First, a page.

February 19, 1865 Headquarters 9th Army Corps [Virginia] #29
I received your letter this morning of the 9th, which met a kind receptance. I was also very glad to hear from you all, and more than pleased, yes, happy to hear of your good health which is a great blessing. How slightly we do appreciate it, nor do we scarcely thank our Heavenly Father for those blessings which is constantly given to us poor wicked sinners. Lord, convert my soul, is my daily prayer. I hope my prayers may be answered. I am not in the least discouraged. Yet. My health is good. Thank God for it.
My dear companion, pray fervently for me. I hope the time is not far hence when we shall enjoy the privilege of being together again, to spend our days in serving our Redeemer. May God grant it I think from what we can learn in the newspapers peace is at no great distance off. South Carolina talks strong of coming back into the Union. Since the peace commissioners accomplished nothing in restoring peace to our land, desertions is more rapid than ever known before. Yesterday 20 Rebs came to our lines with there arms and equipments, perfectly resistless, and said they thought it useless to fight, for they were a whipped nation. I saw five pass when to work on a bridge. We asked them whether they had any late news from General Sherman. Yes, they said. They heard that he had captured Columbia and they got scared and thought it best to come to us.
Desertion is a common occurance nowadays. I still think by the first of May or probably in April will see peace. I say “amen” to it.
Silence, I want you to ask someone who knows as whether there is an Adams Express Office at Meadville. But I think that there is, but I am not sure, but you find out and let me know in your next letter. You wanted to know whether I wanted some more things sent in a box. I think it will hardly pay so late in the winter. There is no telling how long our corps may stay here, and all the boxes that are sent to soldiers are opened and a great many things in the boxes are eaten by the poor swell head officers. I will tell you why they are opened. There is any amount of whiskey smuggled through to the soldiers of the army. There have been boxes come to our Pioneer Corps since I am in it, that had whiskey put into fruit cans and soldered up, so I think you need not send me any. Save them until I get home and I will help you eat them. If you have a mind you may send me a pair of socks by mail—and tell Mr. Buck not to charge too much postage as he did on the hat and gloves. He should not have charged more than 13 cents but I do not care. They suit me first rate and just the fit.
We worked 7 days last week and today is the Sabbath. We had our horses all saddled and mounted to go to work and livery hitched, when Colonel Pierce told us we [would] not work today, so we put our [horses] into the stable again and took our axes and chopped pieces of wood for the old barn, took us probably an hour. So we shaved, we shed and changed shirts, and pants. What a happy day this was. The sun shown warm and bright. The birds were singing their merry glee and almost seemed to say—I wish this cruel war over. Our pickets were silent. Without a shot. Also the canons. The wagon trains were all still and the soldiers were making visits. While I am writing this evening I have not heard a shot. It has seemed more like Sunday today than any other since I am in the army. My mess mates are to bed asleep. Our regiment has moved its quarters farther on our left. I have about 3 miles to go now to see them. I was up to see them this evening before they moved. That memorial had not come. I had some notion to ride up today to see whether it had come. I thought I would wait until next Sunday.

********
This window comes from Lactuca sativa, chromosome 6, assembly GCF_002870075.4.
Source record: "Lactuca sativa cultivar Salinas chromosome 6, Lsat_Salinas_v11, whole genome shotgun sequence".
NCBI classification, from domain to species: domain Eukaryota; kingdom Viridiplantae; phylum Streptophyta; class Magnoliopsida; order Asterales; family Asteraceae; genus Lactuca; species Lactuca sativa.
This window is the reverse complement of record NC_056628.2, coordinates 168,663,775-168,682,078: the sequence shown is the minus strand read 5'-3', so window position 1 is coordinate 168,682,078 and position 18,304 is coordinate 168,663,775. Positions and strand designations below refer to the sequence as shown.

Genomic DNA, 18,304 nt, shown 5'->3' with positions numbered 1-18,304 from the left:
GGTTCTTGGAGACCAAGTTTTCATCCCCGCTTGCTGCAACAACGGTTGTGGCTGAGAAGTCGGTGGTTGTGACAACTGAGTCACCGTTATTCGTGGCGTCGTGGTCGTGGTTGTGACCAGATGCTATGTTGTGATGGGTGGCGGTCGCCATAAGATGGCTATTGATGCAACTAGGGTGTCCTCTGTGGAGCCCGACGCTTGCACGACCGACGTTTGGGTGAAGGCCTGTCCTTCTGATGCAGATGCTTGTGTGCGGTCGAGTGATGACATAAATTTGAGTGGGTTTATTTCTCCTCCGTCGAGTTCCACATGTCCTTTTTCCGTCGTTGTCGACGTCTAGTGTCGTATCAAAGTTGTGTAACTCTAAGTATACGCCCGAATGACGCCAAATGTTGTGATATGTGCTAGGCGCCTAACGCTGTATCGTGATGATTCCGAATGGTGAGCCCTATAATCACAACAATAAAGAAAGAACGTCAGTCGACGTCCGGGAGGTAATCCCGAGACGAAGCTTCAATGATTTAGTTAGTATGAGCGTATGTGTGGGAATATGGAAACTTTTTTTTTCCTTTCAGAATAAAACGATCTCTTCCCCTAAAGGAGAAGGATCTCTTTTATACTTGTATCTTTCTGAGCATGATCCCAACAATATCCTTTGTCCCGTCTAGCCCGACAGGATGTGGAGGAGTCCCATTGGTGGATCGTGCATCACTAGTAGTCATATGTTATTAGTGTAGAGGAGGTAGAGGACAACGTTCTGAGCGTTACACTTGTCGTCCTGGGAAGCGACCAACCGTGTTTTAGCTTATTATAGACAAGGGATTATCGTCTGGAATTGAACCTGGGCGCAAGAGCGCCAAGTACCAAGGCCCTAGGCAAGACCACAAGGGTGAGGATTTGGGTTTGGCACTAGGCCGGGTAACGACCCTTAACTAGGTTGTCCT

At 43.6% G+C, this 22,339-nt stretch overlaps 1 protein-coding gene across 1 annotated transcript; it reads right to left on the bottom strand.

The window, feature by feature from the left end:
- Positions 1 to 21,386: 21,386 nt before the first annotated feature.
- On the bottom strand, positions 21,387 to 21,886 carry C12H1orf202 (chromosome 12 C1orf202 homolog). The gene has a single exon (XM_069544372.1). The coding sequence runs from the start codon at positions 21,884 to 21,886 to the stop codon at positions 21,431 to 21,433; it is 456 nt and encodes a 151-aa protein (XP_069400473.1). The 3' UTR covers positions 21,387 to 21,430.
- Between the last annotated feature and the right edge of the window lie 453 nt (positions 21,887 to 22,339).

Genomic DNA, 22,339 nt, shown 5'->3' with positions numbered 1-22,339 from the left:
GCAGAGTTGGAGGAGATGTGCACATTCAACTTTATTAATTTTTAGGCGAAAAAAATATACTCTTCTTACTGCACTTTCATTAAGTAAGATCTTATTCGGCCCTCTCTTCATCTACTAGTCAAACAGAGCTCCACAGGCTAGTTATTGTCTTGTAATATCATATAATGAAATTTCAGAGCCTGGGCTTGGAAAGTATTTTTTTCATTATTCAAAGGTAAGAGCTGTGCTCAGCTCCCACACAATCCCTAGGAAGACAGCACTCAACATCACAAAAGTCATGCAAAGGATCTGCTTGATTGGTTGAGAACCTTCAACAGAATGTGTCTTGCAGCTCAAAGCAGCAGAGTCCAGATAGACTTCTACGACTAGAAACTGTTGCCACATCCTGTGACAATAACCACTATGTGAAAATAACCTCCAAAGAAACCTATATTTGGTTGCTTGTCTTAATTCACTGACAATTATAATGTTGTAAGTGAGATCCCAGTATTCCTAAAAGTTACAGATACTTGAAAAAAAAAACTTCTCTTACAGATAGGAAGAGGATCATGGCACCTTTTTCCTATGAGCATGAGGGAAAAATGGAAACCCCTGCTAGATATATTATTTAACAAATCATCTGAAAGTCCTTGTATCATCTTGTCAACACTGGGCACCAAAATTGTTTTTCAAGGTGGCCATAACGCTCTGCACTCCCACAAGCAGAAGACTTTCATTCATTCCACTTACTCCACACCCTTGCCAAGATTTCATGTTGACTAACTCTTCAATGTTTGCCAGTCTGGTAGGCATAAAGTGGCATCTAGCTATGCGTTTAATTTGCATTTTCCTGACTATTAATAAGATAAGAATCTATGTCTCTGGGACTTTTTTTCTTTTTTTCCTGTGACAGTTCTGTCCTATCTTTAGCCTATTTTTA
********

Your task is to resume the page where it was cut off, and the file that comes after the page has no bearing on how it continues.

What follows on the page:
Do you ever hear from Alfreda? I wrote them a letter some weeks ago. They never answered it. I wish you would tell them I shan’t write very soon again if they don’t answer it. Write when you can and I will do the same. I wrote to you a few days ago. I wanted to know about [where] the Express Office at Meadville was. When we got paid off I intended to express to Meadville. I will have over one hundred dollars coming to me. I received a letter from Tilt [Cyrus Stilton Ellis, Silence’s brother]. I also answered it. Let me know in your next letter whether they struck any oil in the McQuiston well. I dreamed of being home the other night. They told me next morning that I said in my sleep to Myron—go and bring Pap kindling from the wood house.
I must close and go to bed. Good night, from well wisher. Write soon.
- Miller, Myron M. The Soul of a Soldier: The True Story of a Mounted Pioneer in the Civil War. Xlibris Corporation(2011), pp. 183-185 ↩
- Editor’s Note: Samuel K. Miller of the 211th Pennsylvania wrote 46 letters home during his time in the Union army, almost all of it spent at the Siege of Petersburg in the Ninth Corps. Miller’s great-grandson Myron M. Miller recently edited these letters in his book The Soul of a Soldier: The True Story of a Mounted Pioneer in the Civil War. Check out the review here. Mr. Miller was kind and generous enough to offer the Siege of Petersburg Online the use of these letters for the 150th anniversary celebrations of the Siege of Petersburg. A selection of Samuel’s letters will appear here at the Siege of Petersburg Online 150 years after the date they were written. These letters are the private property of Myron Miller and are used here with his express written consent. All rights reserved. ↩